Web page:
Summer slime: Algae blooms haunt Lake Winnipeg shores
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This article was published 01/08/2019 (1338 days ago), so information in it may no longer be current.
VICTORIA BEACH — A striking, smelly scourge continues to haunt Lake Winnipeg hot spots, and might be enough to scare off people seeking a relaxing long weekend getaway.
Victoria Beach frequenter Jennifer Engbrecht said the first time she saw a bloom of green algae, she was about 13 years old.
“(I remember) going, ‘Oh, my God, what is that?’” Engbrecht said Thursday afternoon, walking through the sand at Connaught Beach, not far from where her family has been spending their summers for generations.
She said the pungent algae blooms she used to only see once or twice a summer are becoming a more common occurrence along the shores of Lake Winnipeg.
“I can get on my bike and go somewhere else. That’s not my concern,” said Engbrecht, as thick-looking, emerald-coloured waves splashed up around her feet.
“My concern is that this is a source of water for communities around the lake. People need to drink this water, fish need to live in this water,” she said, adding dead fish have started washing up on shore more often.
The cyanobacteria, or blue-green algae, is a worry because some species have the potential to produce toxins that can be dangerous to people, a provincial spokeswoman said in a written statement to the Free Press.
Algae growth is primarily fuelled by an excess of nutrients, specifically nitrogen and phosphorous, the statement said.
On Tuesday, the City of Winnipeg dismissed a proposed interim solution to reduce phosphorus discharge from its north end sewage treatment plant, which has been identified as the single major contributor to toxic algae blooms on Lake Winnipeg.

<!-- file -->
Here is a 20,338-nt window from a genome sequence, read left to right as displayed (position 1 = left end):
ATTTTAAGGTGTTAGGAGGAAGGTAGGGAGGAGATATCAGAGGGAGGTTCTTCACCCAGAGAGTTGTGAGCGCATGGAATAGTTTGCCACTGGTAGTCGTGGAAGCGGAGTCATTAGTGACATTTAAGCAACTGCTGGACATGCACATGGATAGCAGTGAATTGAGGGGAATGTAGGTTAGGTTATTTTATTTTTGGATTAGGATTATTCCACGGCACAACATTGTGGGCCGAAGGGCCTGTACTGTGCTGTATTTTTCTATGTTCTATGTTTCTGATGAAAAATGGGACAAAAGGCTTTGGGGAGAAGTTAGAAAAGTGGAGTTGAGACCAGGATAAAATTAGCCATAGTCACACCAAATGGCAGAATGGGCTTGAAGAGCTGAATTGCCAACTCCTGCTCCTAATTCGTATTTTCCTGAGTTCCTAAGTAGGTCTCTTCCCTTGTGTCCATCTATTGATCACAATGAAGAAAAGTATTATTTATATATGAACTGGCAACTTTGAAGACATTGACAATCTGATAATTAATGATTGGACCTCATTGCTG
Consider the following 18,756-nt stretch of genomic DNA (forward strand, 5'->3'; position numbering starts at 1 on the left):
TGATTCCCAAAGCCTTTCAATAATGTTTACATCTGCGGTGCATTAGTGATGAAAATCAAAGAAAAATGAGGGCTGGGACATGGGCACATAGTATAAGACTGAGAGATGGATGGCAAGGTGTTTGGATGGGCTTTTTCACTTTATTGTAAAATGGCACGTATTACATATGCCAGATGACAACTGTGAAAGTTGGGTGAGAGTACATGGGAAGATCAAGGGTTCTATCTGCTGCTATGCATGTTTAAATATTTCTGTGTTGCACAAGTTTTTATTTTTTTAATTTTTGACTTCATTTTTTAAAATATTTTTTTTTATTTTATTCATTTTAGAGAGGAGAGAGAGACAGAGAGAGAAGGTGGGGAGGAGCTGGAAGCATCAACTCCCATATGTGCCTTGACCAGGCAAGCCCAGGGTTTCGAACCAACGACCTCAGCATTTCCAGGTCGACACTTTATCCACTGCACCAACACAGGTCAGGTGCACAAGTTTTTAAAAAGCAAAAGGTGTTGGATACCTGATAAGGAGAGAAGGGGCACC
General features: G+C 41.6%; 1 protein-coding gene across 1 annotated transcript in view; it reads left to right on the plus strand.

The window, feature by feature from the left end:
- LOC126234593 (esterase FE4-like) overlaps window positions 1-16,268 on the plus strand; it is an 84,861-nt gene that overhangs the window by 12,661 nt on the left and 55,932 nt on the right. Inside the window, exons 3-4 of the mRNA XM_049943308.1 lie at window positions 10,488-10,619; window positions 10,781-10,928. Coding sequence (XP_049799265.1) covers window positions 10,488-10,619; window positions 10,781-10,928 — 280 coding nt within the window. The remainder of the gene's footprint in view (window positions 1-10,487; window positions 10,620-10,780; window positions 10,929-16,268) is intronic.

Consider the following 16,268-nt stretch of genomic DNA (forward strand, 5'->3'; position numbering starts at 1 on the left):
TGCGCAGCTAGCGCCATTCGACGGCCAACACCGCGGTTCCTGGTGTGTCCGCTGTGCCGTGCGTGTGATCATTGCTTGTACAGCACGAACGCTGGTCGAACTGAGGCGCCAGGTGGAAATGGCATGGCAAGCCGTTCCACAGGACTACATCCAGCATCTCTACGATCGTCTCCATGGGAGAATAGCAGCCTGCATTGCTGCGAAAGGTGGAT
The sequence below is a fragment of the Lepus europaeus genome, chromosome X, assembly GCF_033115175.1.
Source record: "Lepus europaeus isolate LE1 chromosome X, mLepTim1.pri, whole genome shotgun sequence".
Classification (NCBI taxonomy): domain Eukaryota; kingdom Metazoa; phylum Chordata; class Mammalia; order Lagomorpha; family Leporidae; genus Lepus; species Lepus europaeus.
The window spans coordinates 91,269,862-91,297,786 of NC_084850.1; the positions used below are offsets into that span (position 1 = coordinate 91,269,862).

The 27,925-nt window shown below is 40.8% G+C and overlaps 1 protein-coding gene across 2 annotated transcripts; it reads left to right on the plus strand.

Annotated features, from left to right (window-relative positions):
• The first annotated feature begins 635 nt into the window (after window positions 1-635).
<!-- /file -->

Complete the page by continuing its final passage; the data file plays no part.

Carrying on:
The plan was detailed in a joint proposal by the Lake Winnipeg Foundation and International Institute of Sustainable Development. On Thursday, the director of the IISD’s water management program called the city’s inaction on the issue “embarrassing.”
“We’re surprised and disappointed at this city’s response,” said Dimple Roy, who is based in Winnipeg. “Frankly, it’s a bit embarrassing to be the kind of organization that we are, talking about best practices and the need for action and solutions, when we’re sitting ourselves in a place where we can’t demonstrate that leadership.”
Alexis Kanu, executive director for the Lake Winnipeg Foundation, said the algae problem affects all Manitobans.
“It’s one of the pleasures of being in our country, is that opportunity to jump into a fresh, cold lake on a summer day. That’s something that has always been with us, and that we’re at risk of losing now,” she said. “If we don’t address the problem in Lake Winnipeg, we’re only going to see it proliferate in other lakes.
“The consequences, I think, can be very severe — and they are economic as much as environmental.”
As Engbrecht walked along the beach where she spent many childhood summers, trying to sidestep areas where algae has washed up and dried in a gradient pattern across the sand, she said she’s worried about how much worse things will get.
“There’s a lot of fresh water that we’re supposed to be taking care of in our country,” she said. “Is this the way we’re going to treat all of our lakes?”
Mikaela MacKenzie loves meeting people, experiencing new things, and learning something every day. That's what drove her to pursue a career as a visual journalist — photographers get a hands-on, boots-on-the-ground look at the world.